The new counterculture lives in the middle.

Peter Levin is a hell of a Hammond player

Peter Levin | Keys with Gregg Allman Band, Pharrell, The Highwomen, Marcus King, Amanda shires. Photo by Chris Pizzolo

“Peter Levin is a hell of a Hammond player.” Please don’t take my word for it; that’s what Greg Allman said about him. “A little more Leon Russell and Billy Preston,” the legendary frontman of the Allman Brothers continued. And he’s not the only one who thinks so, judging by his incredible oeuvre. He’s played, written, produced, and toured with too many superstars to list. Highlights include Allman, Aaron Neville, Pharell Williams, Marcus King, Amanda Shires, The Highwomen, Blind Boys of Alabama, and The O’Jays.

Levin kicks off a weekend of music at the Analog at the Hutton Hotel this Friday night. He’ll have special guests throughout, but on both nights, he’ll be joined by Nikke Glaspie on drums, whose impressive credits include working with artists such as Snarky Puppy, Beyoncé, Nth Power, Maceo Parker, and Dumpstahfunk. And Roosevelt Collier, an accomplished pedal steel virtuoso who regularly collaborates with megastar Jelly Roll and Grammy-nominated world music group Bukante. All three are members of Trouble No More, the only Allman-sanctioned Allman Brothers tribute band.

Nikki Glaspie | Drummer for Beyonce, Maceo Parker, The Nth Power, Dumpstahfunk
Roosevelt Collier | Pedal Steel with Jellyroll, Bokante, Roosevelt Collier Band

His journey began in a home on the Upper West Side of Manhattan, where classical music and show tunes filled the air. His mother was a classical pianist who died when Levin was young, but not before instilling a lifelong love of music, even if it wasn’t the music he was surrounded by. “I was seven years old, and I would sit in my room listening to rock radio and The Quiet Storm.” He played a little bit in high school but started his own band, “Peanut Funker and Jam” in college. He sharpened his chops in Rochester, New York, learning composition, improvisation, and arrangement at the famous Eastman School before returning to New York City in the late ’80s.

It was a tough, crowded, competitive scene that thickened Levin’s skin while he sharpened his skills. “It was a dirty, rough, raw energy,” he says. According to Levin, the scene in New York in those days was “like coming up through musical bootcamp.” The band leaders, featuring “a lot of crazy egos,” according to Levin, would often make wild demands of the newer players: “Some guys would insist that the drummer not use the toms ‘until they could get the groove perfect’ or they’d only let the bass player play with two strings. Then, if they could do that right, they could have three and maybe even four.” He laughs with nostalgia, recalling the craziness of that scene. But with persistence and professionalism, he continued to move up the musical food chain.

He got to go on tour with one of his heroes, Greg Allman. That’s how he met Amanda Shires when she was touring as support for Allman, and that connection proved to be hugely influential. “Greg would invite her up to jam sometimes, and I would be the only one signaling her the numbers for the chord changes.” This cooperative gesture seemingly paid off later when Shires was about to make a record, and she sought out Levin for work on it. Then, upon relocating to Nashville in October 2018, having previously split his time between NYC and Nashville for several years before, “she was extremely helpful in getting me into the scene, introducing me to people and helping me get my bearings about me.” She also had him join the supergroup The Highwomen, on whose record Levin has a songwriting credit. These collaborations have not only shaped his musical journey but also added depth and richness to his repertoire, a testament to his versatility and talent.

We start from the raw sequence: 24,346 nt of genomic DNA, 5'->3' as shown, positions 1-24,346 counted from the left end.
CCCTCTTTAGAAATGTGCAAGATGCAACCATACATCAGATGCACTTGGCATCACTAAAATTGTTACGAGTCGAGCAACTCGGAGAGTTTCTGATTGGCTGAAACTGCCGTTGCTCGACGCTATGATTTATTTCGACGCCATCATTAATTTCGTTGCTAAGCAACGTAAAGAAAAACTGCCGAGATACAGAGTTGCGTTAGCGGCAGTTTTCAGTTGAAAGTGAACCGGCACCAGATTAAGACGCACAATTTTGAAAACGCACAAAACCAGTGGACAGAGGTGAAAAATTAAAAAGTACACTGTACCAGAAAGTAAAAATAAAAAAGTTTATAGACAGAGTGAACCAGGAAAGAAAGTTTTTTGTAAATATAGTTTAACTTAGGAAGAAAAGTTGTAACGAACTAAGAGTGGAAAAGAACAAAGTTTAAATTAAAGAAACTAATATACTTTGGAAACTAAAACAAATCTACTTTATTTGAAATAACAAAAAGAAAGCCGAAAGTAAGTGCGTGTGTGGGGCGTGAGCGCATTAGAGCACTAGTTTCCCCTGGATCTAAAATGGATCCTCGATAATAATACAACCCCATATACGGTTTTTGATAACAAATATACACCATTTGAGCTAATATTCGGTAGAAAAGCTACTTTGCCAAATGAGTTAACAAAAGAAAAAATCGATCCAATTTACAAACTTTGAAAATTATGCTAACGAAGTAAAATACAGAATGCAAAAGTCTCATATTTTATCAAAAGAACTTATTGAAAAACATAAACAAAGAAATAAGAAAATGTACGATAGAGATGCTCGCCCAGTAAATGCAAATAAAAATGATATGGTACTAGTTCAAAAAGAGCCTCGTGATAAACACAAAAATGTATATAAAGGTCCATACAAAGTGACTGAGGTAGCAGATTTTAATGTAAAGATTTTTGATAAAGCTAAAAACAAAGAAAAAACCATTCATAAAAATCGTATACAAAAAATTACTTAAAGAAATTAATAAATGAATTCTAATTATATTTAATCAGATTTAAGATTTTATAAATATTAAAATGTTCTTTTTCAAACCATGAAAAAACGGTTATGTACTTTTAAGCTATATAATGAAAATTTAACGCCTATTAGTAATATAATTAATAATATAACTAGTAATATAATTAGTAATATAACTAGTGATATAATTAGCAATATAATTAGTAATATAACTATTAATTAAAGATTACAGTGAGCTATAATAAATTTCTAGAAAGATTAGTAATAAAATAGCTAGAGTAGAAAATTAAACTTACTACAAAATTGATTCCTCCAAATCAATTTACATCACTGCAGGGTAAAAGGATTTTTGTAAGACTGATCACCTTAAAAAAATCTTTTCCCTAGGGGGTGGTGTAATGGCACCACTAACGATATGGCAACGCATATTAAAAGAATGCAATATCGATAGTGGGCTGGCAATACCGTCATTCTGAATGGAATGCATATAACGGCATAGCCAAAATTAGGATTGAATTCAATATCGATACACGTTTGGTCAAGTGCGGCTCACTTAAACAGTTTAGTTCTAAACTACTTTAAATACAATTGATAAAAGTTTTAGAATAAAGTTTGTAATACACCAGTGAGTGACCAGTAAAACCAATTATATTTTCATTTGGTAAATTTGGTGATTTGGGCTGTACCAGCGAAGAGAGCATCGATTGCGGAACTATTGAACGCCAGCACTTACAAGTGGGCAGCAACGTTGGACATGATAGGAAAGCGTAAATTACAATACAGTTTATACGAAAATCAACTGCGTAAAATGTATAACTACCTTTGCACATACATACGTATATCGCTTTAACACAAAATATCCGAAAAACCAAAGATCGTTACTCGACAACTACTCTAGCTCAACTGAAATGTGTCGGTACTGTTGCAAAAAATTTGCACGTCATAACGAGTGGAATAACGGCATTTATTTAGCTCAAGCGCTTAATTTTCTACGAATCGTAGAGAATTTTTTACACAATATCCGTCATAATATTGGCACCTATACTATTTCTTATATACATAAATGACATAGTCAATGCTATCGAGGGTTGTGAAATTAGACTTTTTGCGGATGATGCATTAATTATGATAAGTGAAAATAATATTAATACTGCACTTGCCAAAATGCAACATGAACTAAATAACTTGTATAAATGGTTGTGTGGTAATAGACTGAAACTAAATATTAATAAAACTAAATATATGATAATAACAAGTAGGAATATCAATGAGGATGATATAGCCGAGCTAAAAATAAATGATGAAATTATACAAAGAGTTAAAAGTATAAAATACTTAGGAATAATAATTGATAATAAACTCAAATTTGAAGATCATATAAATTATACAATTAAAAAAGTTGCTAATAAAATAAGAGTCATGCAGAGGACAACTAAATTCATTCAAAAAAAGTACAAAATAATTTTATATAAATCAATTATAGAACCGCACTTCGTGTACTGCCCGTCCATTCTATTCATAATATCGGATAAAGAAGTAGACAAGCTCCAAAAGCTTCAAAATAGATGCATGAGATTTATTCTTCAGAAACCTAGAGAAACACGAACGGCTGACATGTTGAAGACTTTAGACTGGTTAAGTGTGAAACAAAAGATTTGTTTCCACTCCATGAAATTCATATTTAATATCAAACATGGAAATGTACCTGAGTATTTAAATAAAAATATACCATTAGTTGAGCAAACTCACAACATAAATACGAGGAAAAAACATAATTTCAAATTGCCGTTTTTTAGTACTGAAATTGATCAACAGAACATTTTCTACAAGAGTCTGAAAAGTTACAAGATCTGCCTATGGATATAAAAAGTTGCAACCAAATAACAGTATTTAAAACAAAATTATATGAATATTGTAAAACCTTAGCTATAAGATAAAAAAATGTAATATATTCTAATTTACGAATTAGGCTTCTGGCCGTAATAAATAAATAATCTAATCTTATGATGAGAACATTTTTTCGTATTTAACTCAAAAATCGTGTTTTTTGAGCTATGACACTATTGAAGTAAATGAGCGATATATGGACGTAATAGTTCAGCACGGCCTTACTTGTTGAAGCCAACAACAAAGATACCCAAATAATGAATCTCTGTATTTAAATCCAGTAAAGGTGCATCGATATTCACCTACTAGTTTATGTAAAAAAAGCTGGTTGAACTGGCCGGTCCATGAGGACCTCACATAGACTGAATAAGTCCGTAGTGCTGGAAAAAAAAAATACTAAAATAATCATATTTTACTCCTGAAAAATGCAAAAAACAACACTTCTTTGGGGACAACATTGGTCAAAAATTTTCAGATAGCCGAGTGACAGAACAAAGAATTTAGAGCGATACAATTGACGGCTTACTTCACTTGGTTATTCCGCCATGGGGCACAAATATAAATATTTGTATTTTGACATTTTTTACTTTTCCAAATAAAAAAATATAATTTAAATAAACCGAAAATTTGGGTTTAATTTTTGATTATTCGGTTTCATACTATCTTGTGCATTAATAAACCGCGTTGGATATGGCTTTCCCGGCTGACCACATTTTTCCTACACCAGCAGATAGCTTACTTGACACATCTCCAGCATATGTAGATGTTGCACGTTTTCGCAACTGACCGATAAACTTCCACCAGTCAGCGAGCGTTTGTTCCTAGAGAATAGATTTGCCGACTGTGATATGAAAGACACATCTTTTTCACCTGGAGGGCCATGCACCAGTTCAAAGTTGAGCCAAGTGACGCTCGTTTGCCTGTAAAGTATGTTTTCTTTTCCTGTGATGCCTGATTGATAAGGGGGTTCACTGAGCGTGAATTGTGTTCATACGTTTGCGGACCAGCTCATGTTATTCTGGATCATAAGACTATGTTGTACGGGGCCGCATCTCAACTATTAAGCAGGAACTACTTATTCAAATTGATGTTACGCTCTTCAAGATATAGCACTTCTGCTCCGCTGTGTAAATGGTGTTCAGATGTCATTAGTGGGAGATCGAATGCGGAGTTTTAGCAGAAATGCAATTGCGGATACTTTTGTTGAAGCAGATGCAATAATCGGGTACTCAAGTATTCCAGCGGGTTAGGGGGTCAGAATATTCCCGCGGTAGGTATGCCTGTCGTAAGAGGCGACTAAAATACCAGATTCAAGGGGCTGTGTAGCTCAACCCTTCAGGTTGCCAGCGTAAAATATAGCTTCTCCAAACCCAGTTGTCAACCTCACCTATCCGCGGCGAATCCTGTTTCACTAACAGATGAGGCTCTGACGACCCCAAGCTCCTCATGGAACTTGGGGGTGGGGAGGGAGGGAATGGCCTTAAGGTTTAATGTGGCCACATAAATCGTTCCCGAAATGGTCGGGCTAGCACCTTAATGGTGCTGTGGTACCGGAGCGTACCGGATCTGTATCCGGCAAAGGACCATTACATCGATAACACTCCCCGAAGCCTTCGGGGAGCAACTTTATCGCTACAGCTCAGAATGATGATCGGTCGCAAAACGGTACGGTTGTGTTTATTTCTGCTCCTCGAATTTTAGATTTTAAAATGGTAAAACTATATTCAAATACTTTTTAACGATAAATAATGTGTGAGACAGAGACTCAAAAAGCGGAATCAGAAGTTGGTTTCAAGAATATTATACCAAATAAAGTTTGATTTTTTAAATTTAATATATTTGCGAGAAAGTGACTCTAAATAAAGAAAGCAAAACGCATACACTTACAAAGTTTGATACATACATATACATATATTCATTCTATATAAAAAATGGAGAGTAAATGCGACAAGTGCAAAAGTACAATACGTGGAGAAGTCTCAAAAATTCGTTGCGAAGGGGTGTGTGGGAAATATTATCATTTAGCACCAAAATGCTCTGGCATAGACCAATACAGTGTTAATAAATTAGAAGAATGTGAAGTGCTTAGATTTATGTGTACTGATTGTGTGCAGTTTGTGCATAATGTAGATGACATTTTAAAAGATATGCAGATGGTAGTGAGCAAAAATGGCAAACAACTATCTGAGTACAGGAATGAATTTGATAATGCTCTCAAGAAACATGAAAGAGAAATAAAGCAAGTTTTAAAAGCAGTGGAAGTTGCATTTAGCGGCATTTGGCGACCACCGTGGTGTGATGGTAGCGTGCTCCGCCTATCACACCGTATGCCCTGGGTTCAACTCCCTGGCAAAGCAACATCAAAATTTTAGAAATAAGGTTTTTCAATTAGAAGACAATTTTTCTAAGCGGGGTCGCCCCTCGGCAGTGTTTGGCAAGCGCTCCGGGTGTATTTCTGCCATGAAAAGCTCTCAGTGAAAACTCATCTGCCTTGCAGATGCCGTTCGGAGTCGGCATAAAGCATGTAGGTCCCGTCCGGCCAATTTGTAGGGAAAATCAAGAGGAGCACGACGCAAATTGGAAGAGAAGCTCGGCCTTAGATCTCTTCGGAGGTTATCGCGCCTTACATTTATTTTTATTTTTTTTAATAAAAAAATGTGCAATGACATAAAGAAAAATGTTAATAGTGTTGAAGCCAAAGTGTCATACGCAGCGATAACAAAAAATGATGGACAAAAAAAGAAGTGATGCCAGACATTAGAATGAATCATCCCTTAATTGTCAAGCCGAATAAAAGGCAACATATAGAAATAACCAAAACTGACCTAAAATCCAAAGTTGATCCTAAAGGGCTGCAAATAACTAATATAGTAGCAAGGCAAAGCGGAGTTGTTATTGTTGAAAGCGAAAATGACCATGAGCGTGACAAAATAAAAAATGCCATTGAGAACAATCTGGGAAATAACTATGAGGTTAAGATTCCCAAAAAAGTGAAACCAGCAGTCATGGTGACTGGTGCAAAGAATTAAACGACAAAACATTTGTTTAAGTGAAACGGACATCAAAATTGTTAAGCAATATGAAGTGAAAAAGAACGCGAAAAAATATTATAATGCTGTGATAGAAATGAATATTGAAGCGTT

In August of 2021, he released his solo album, the soulful “Saturday Night Sunday Morning,” but that’s when things took an unexpected turn, as he faced a life-changing challenge. On the night of the release, Levin played to a captive crowd at The City Winery in Nashville. “I didn’t really feel right, but I kinda brushed it off as dehydration at first and drank some water.” Marcus King had his tour bus parked at the City Winery, and Levin was slated to go on tour with King and his band right after the release. After he boarded the bus, his chest tightened, and he had trouble breathing. Cut to roughly three months later, and Levin was leaving the hospital after an emergency heart transplant. “I don’t use this word lightly, but that was a true miracle.”

Recently back from his first overseas tour since the transplant, Levin is grateful for his new home in Nashville and the community he’s found here: “I love how Nashville revolves around every aspect of the music industry. whether you’re a musician, writer, driver, or lighting guy, there is a lane for you in this town.” And we’re grateful that Peter has found a home here as a Nashvillian.

Peter Levin and Friends, featuring Nikki Glaspie and Roosevelt Collier, will be playing psychedelic-based blues and funk in an Organ trio setting during their “house WEEKEND” shows.
Analog at Hutton Hotel
7 p.m. Friday and Saturday, May 24-25

Related posts